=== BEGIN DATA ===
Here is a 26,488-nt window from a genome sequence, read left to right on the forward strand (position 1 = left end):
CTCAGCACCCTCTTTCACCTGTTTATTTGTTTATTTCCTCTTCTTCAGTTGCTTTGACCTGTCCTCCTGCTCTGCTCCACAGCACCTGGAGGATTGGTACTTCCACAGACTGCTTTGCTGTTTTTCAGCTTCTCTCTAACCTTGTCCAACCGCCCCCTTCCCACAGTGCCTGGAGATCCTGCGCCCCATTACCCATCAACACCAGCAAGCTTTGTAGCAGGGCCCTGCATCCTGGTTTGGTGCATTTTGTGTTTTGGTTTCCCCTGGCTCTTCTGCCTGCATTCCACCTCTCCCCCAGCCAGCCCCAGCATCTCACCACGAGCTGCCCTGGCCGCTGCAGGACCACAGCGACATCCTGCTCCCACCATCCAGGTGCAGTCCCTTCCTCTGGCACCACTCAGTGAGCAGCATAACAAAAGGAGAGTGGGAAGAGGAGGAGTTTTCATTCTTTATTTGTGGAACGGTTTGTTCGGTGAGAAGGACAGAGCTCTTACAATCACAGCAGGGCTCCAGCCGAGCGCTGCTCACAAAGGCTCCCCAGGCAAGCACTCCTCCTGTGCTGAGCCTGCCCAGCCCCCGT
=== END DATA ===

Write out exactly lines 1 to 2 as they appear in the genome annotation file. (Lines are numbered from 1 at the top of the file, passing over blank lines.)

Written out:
Here is a 26,488-nt window from a genome sequence, read left to right on the forward strand (position 1 = left end):
CTCAGCACCCTCTTTCACCTGTTTATTTGTTTATTTCCTCTTCTTCAGTTGCTTTGACCTGTCCTCCTGCTCTGCTCCACAGCACCTGGAGGATTGGTACTTCCACAGACTGCTTTGCTGTTTTTCAGCTTCTCTCTAACCTTGTCCAACCGCCCCCTTCCCACAGTGCCTGGAGATCCTGCGCCCCATTACCCATCAACACCAGCAAGCTTTGTAGCAGGGCCCTGCATCCTGGTTTGGTGCATTTTGTGTTTTGGTTTCCCCTGGCTCTTCTGCCTGCATTCCACCTCTCCCCCAGCCAGCCCCAGCATCTCACCACGAGCTGCCCTGGCCGCTGCAGGACCACAGCGACATCCTGCTCCCACCATCCAGGTGCAGTCCCTTCCTCTGGCACCACTCAGTGAGCAGCATAACAAAAGGAGAGTGGGAAGAGGAGGAGTTTTCATTCTTTATTTGTGGAACGGTTTGTTCGGTGAGAAGGACAGAGCTCTTACAATCACAGCAGGGCTCCAGCCGAGCGCTGCTCACAAAGGCTCCCCAGGCAAGCACTCCTCCTGTGCTGAGCCTGCCCAGCCCCCGT